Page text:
Camera Buying Advice & Tips

If you are looking for some help taking the plunge with a new digital SLR I hope this article can help you.

I often get asked for camera buying advice from friends. A recent friend asked for my thoughts on the Nikon D7000. Now, I’m a Canon man (20D, 40D, 5d MKII – still using both of the last two) but I do respect Nikon. So In my attempt to provide an honest answer here were my thoughts.

First up some questions;

To ascertain the type of camera you should buy we should consider what you will do with it (further below I put some thoughts next to what these mean, but for now try answer these honestly);

  • How much experience do you and your spouse have with SLR cameras, even in the “old days” of film.
    • Little to None
    • Some
    • Lots
  • What would you be using for the most (rank these 1-8)
    • Travel (Casual)
    • Travel (Safari’s, adventure vacations)
    • Kids
    • Sports
    • Wildlife
    • Birds
    • Landscapes
    • Nights out with friends (Restaurants, around friends’ houses etc.)
  • How likely are you to invest in more than one lens (rank 1-5 where 5 is very likely)?
  • How often do you expect to use your camera
    • Twice a year
    • Every few months
    • Monthly or more
    • Weekly or more

My personal thoughts on the D7000 vs. Canon options question;

  • First up – I’m a Canon user so know these models best. Nikon also make great cameras. They are the two brands I’d recommend.
  • For 1/3 the price of a Nikon D7000 you could consider the Canon 60D
  • The $500 you’d save could be invested in another lens (or two)
  • The Nikon D7000 is more of a “top end enthusiast” camera. The Canon 60D is more of a “serious amateur”. I hyper linked the reviews from a very good review site.
  • If you are going to fork our $1.5K for a camera like the D7000 it would be well worth considering the Canon 7D which is a stellar camera in the “Enthusiast segment”.

Both the D7000 and 7D may be ‘too much’ for someone who’s not used a DSLR , and the last thing you want is to feel something is too hard/cumbersome to use. Because then you won’t be likely to use it (to state the obvious).

What your answers will drive you towards…

  • How much experience do you and your husband have with SLR cameras, even in the old days of film.
    • Little to None (This will push you towards something easier and more accessible such as Canon’s Rebel range – that being said I have little to None and now use a Canon 5D MKII, although I started with a Rebel 7 years ago)
    • Some (This will push you towards something easier and more accessible but with some more capability such as 60D)
    • Lots (You will be more comfortable with a more middling (Canon 7D, Nikon D90) or more advanced range such as the Canon 7D, Nikon D7000)
  • What would you be using for the most (rank these 1-8)
    • Travel (Casual) (With a fair amount of travel you’ll need something ergonomic and comfortable, the entry DSLRs will be OK but you might find yourself wanting more (the Canon 60D for example) otherwise the top end Rebels will be good for moderate travel)
    • Travel (Safari’s, adventure vacations) (You’ll need something comfortable, possibly water/dust proof Canon 7D and Nikon D7000 would be better suited)
    • Kids (They be fast movers! So top end Rebels, 60D or middle range Nikons will be important or you’ll be left wanting)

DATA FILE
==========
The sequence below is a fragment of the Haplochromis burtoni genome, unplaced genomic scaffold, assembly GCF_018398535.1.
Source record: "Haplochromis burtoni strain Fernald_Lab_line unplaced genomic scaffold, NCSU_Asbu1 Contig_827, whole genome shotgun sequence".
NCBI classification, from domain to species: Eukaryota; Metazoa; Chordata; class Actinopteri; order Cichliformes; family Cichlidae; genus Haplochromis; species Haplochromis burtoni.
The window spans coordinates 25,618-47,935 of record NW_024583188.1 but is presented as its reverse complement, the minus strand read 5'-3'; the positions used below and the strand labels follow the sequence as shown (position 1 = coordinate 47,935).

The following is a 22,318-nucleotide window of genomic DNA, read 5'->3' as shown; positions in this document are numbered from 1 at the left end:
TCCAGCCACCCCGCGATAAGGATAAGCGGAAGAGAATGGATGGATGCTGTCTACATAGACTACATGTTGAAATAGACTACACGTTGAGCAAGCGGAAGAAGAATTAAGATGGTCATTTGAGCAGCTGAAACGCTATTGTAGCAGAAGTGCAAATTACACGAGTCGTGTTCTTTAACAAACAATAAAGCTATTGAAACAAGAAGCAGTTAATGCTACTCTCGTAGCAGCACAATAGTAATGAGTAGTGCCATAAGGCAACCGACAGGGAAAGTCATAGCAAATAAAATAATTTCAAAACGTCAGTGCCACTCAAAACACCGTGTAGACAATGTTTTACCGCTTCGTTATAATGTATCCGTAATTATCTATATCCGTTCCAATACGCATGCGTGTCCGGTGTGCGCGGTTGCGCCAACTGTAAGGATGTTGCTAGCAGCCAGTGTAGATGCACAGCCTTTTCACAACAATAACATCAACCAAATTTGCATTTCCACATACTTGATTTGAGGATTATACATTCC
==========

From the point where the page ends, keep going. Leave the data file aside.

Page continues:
• Sports (see “kids”, but lenses start to be an important part of the decision, as do comfort and ergonomics will be important so mid range at the very least)
    • Wildlife  (See sports, ergonomics even more important here if you are spending long hours outside in the cold)
    • Birds (Wildlife ++ Long lenses and “expensive glass” start to become important)
    • Landscapes (You should be using a tripod so middle range cameras Canon 60D, Nikon D90 are a good fit)
    • Nights out with friends (Restaurants, around friends’ houses etc.) (Lenses! You will want a 50mm f/1.8 or f/1.4or equivalent, but with a cropped sensor camera  (“APS-C”) like the Canon 60D, 7D, Nikon D90, D7000) you’ll really want something wider like a 28MM f/1.8. As far as the camera goes you will want one with good low light performance, and with low noise. The D7000 is excellent for this, the 7D is also very good. the Canon 5D MKII is also excellent for this)
  • How likely are you to invest in more than one lens (rank 1-5 where 5 is very likely)? (If you are just going to get the kit lens then don’t even bother buying anything more than entry level 🙂 If you plan on building a collection and being in this for the long haul, doing all the various activities listed above etc. etc. then going for mid range or even enthusiast will be worth your while. Middle road? Then middle camera 😉 e.g. Canon 60D, Nikon D90
  • How often do you expect to use your camera (This is pretty self explanatory and the more you plan to shoot the more you can justify breaking that $1,000 barrier and getting something very nice…)
    • Twice a year
    • Every few months
    • Monthly or more
    • Weekly or more

Three last things…

If you do end up investing in a pretty nice camera, and possibly a few lenses please do the following;

  1. Read the manual – this is soooo important, it really will tell you how to use your camera. Start there before even hitting up any websites or blogs!
  2. Get out there and shoot – weekly! Daily is allot to ask for someone just getting into photography, click here for my 2011 365 Project where I’m shooting daily). But don’t go more than a month without dusting off your new toy and making some art!
  3. Have fun – and send me some samples of your work!
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